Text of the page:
ATLANTA – To facilitate travel
from mandatory evacuation zones and areas of expected impact from Hurricane
Dorian, Georgia DOT - working in coordination with the Georgia Emergency
Management and Homeland Security Agency and Georgia State Patrol – has
instituted contraflow on Interstate 16 from Savannah through US 441 in
Dublin to allow evacuation traffic the opportunity to use all four lanes of
I-16 in the westbound direction. The contraflow is in effect until further
While citizens are urged to consider all possible evacuation routes, traffic on the contraflowed I-16 is currently running at the speed limit. The public is urged to evacuate now to avoid slowdowns and lengthy travel times as the storm gets closer to the Georgia coast.
Yesterday, traffic along the I-16 corridor steadily increased throughout the day; overall, there was a 55% increase in traffic headed in the westbound direction from the baseline average. At one point, traffic counts had almost tripled for vehicles per hour in the westbound direction over the previous day. Traffic counts on I-16 so far today are similar to yesterday.
“The contraflow on I-16 assists in moving those in mandatory evacuation areas to safety. We encourage the public to heed all warnings and take advantage of the lighter than normal traffic to get out of the hurricane’s path. If everyone waits until the last minute, it will slow the pace of evacuation and increase safety concerns,” said Georgia DOT Commissioner Russell R. McMurry. “We ask that everyone plan ahead, leave early, pre-select your evacuation route using 511, carry needed supplies and exercise patience and discretion.”
A median crossover on I-16 east of I-95 crosses traffic over onto I-16 eastbound lanes to travel westbound. All eastbound access at interchanges is blocked from Dublin to Savannah on I-16 during the contraflow process. Travelers may exit contraflow lanes at the following locations:
- Exit 143 @ SR 30 / US 280 (Exit to Pembroke at Ellabell, Georgia)
- Exit 116 @ SR 73 / SR 301 (Exit to Statesboro and Claxton at Metter, Georgia)
- Exit 104 @ SR 23 / SR 121 (Exit to Metter and Reidsville at Metter, Georgia)
- Exit 90 @ SR 4 / US 1 (Swainsboro, Georgia)
- Exit 71 @ SR 15 / SR 78 (Exit to Soperton and Adrian at Soperton, Georgia)
- Exit 67 @ SR 29 (Soperton, Georgia)
- Exit 51 @ SR 31 / US 319 / US 441 (Dublin, Georgia)
A cross-over on I-16 at Mile 43 prior to Exit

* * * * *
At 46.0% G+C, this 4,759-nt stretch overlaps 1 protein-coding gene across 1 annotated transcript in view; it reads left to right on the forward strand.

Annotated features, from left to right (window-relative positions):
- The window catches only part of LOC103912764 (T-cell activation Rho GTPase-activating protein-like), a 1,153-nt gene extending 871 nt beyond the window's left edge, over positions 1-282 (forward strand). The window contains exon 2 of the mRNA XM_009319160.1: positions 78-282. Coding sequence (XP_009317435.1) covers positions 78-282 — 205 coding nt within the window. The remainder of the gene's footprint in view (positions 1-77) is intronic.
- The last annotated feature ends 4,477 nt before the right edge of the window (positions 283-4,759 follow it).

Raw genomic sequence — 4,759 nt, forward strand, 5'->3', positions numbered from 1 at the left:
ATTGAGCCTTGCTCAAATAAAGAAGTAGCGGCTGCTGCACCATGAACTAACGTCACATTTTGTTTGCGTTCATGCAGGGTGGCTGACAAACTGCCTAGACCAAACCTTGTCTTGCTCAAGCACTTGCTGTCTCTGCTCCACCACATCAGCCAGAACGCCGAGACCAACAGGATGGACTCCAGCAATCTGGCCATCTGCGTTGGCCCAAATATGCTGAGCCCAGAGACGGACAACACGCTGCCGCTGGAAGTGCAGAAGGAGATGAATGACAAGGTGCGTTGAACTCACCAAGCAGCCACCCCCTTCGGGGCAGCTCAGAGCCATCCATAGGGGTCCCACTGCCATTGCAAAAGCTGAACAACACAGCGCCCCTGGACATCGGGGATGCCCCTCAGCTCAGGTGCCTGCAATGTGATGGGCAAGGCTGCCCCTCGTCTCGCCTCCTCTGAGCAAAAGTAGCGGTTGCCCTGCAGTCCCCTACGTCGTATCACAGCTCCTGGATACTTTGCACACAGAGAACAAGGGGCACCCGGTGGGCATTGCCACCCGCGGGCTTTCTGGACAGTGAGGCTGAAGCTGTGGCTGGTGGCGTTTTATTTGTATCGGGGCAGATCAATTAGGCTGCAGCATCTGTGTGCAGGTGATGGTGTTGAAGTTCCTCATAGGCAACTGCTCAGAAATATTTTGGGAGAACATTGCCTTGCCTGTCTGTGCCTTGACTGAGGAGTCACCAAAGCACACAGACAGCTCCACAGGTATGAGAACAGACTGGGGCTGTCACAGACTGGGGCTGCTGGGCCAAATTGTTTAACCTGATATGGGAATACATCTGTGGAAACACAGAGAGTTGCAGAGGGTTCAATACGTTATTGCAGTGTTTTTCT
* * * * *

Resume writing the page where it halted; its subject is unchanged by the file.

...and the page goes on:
42 (SR 338) in Laurens County will direct traffic back to regular westbound
lanes prior to arrival in Macon.
Motorists are also reminded that shoulders on interstates are reserved for – and are being actively used by - emergency vehicles only. They are not to be used for passenger vehicles.
Assistance Available for Motorists
Georgia DOT Highway Emergency Response Operators (HEROs) and Georgia State Patrol have formed 13 strike teams to assist with traffic situations that may occur.
Twelve Coordinated Highway Assistance and Maintenance Program (CHAMP) operators have been deploying to I-95 and I-75 between Florida and Macon to provide motorists assistance and traffic control for the increased volume of evacuation traffic from Florida and the Georgia coast. In addition, 21 Highway Emergency Response Operators (HEROs) are assisting with contraflow and traffic management on I-16.
For additional information and resources:
- For current roadway conditions, or to report roadway conditions: 511ga.org or dial 511
- For roadway information and evacuation routes, visit Georgia DOT at dot.ga.gov
- For emergency information and updates: GEMA/HS at gema.ga.gov
- For information on emergency shelters, visit American Red Cross at www.redcross.org
- For news alerts and information from throughout the state, visit www.GPBnews.org
- For a HERO or CHAMP Operator: Dial 511 and request assistance
To learn how motorists access and use the I-16
contraflow lanes, click here.
The Georgia Department of Transportation is committed to providing a safe, seamless and sustainable transportation system that supports Georgia’s economy and is sensitive to both its citizens and its environment. Particularly in times of crisis, Georgia DOT stands at the ready to serve the public.